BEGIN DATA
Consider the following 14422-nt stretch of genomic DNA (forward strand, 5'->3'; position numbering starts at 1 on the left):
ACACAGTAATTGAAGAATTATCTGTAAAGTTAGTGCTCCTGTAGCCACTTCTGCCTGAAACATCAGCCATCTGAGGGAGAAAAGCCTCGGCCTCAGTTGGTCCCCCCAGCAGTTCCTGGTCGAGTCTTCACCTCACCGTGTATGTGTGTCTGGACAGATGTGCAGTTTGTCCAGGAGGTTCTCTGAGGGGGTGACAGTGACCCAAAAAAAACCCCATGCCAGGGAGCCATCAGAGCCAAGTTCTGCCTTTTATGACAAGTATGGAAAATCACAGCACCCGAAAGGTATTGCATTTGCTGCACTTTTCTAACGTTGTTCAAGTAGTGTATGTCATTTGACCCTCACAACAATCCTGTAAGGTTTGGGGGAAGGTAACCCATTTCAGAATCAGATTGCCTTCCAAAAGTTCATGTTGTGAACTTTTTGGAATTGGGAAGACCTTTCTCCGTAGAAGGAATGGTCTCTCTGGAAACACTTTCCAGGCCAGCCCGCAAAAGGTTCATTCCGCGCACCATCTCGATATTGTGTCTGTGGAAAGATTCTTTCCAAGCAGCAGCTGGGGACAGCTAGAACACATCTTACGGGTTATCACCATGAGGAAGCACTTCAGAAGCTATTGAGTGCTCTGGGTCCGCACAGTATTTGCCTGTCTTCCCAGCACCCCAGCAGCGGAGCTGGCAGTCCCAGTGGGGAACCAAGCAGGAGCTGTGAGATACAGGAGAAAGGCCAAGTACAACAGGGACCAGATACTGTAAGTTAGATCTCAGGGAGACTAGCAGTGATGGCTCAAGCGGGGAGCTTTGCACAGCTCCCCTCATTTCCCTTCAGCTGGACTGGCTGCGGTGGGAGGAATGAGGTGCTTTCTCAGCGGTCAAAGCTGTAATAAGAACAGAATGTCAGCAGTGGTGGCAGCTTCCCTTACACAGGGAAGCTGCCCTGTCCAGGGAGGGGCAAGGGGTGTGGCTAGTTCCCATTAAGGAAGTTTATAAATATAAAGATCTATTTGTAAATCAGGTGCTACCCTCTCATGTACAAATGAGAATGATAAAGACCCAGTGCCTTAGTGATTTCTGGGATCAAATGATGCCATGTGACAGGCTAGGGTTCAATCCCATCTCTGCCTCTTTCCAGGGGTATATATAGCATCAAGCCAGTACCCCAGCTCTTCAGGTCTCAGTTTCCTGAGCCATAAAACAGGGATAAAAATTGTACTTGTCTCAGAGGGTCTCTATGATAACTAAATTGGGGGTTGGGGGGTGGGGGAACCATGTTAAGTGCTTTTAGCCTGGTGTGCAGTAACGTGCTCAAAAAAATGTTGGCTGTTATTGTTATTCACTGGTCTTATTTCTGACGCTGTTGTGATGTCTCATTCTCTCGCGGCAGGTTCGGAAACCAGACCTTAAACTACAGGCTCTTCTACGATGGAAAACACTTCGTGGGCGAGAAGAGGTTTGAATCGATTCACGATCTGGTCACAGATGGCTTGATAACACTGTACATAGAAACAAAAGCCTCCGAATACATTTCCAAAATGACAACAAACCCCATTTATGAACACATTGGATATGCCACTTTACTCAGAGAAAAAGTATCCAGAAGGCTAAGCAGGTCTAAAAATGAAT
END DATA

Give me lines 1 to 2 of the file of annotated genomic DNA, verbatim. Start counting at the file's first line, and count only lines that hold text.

Consider the following 14422-nt stretch of genomic DNA (forward strand, 5'->3'; position numbering starts at 1 on the left):
ACACAGTAATTGAAGAATTATCTGTAAAGTTAGTGCTCCTGTAGCCACTTCTGCCTGAAACATCAGCCATCTGAGGGAGAAAAGCCTCGGCCTCAGTTGGTCCCCCCAGCAGTTCCTGGTCGAGTCTTCACCTCACCGTGTATGTGTGTCTGGACAGATGTGCAGTTTGTCCAGGAGGTTCTCTGAGGGGGTGACAGTGACCCAAAAAAAACCCCATGCCAGGGAGCCATCAGAGCCAAGTTCTGCCTTTTATGACAAGTATGGAAAATCACAGCACCCGAAAGGTATTGCATTTGCTGCACTTTTCTAACGTTGTTCAAGTAGTGTATGTCATTTGACCCTCACAACAATCCTGTAAGGTTTGGGGGAAGGTAACCCATTTCAGAATCAGATTGCCTTCCAAAAGTTCATGTTGTGAACTTTTTGGAATTGGGAAGACCTTTCTCCGTAGAAGGAATGGTCTCTCTGGAAACACTTTCCAGGCCAGCCCGCAAAAGGTTCATTCCGCGCACCATCTCGATATTGTGTCTGTGGAAAGATTCTTTCCAAGCAGCAGCTGGGGACAGCTAGAACACATCTTACGGGTTATCACCATGAGGAAGCACTTCAGAAGCTATTGAGTGCTCTGGGTCCGCACAGTATTTGCCTGTCTTCCCAGCACCCCAGCAGCGGAGCTGGCAGTCCCAGTGGGGAACCAAGCAGGAGCTGTGAGATACAGGAGAAAGGCCAAGTACAACAGGGACCAGATACTGTAAGTTAGATCTCAGGGAGACTAGCAGTGATGGCTCAAGCGGGGAGCTTTGCACAGCTCCCCTCATTTCCCTTCAGCTGGACTGGCTGCGGTGGGAGGAATGAGGTGCTTTCTCAGCGGTCAAAGCTGTAATAAGAACAGAATGTCAGCAGTGGTGGCAGCTTCCCTTACACAGGGAAGCTGCCCTGTCCAGGGAGGGGCAAGGGGTGTGGCTAGTTCCCATTAAGGAAGTTTATAAATATAAAGATCTATTTGTAAATCAGGTGCTACCCTCTCATGTACAAATGAGAATGATAAAGACCCAGTGCCTTAGTGATTTCTGGGATCAAATGATGCCATGTGACAGGCTAGGGTTCAATCCCATCTCTGCCTCTTTCCAGGGGTATATATAGCATCAAGCCAGTACCCCAGCTCTTCAGGTCTCAGTTTCCTGAGCCATAAAACAGGGATAAAAATTGTACTTGTCTCAGAGGGTCTCTATGATAACTAAATTGGGGGTTGGGGGGTGGGGGAACCATGTTAAGTGCTTTTAGCCTGGTGTGCAGTAACGTGCTCAAAAAAATGTTGGCTGTTATTGTTATTCACTGGTCTTATTTCTGACGCTGTTGTGATGTCTCATTCTCTCGCGGCAGGTTCGGAAACCAGACCTTAAACTACAGGCTCTTCTACGATGGAAAACACTTCGTGGGCGAGAAGAGGTTTGAATCGATTCACGATCTGGTCACAGATGGCTTGATAACACTGTACATAGAAACAAAAGCCTCCGAATACATTTCCAAAATGACAACAAACCCCATTTATGAACACATTGGATATGCCACTTTACTCAGAGAAAAAGTATCCAGAAGGCTAAGCAGGTCTAAAAATGAAT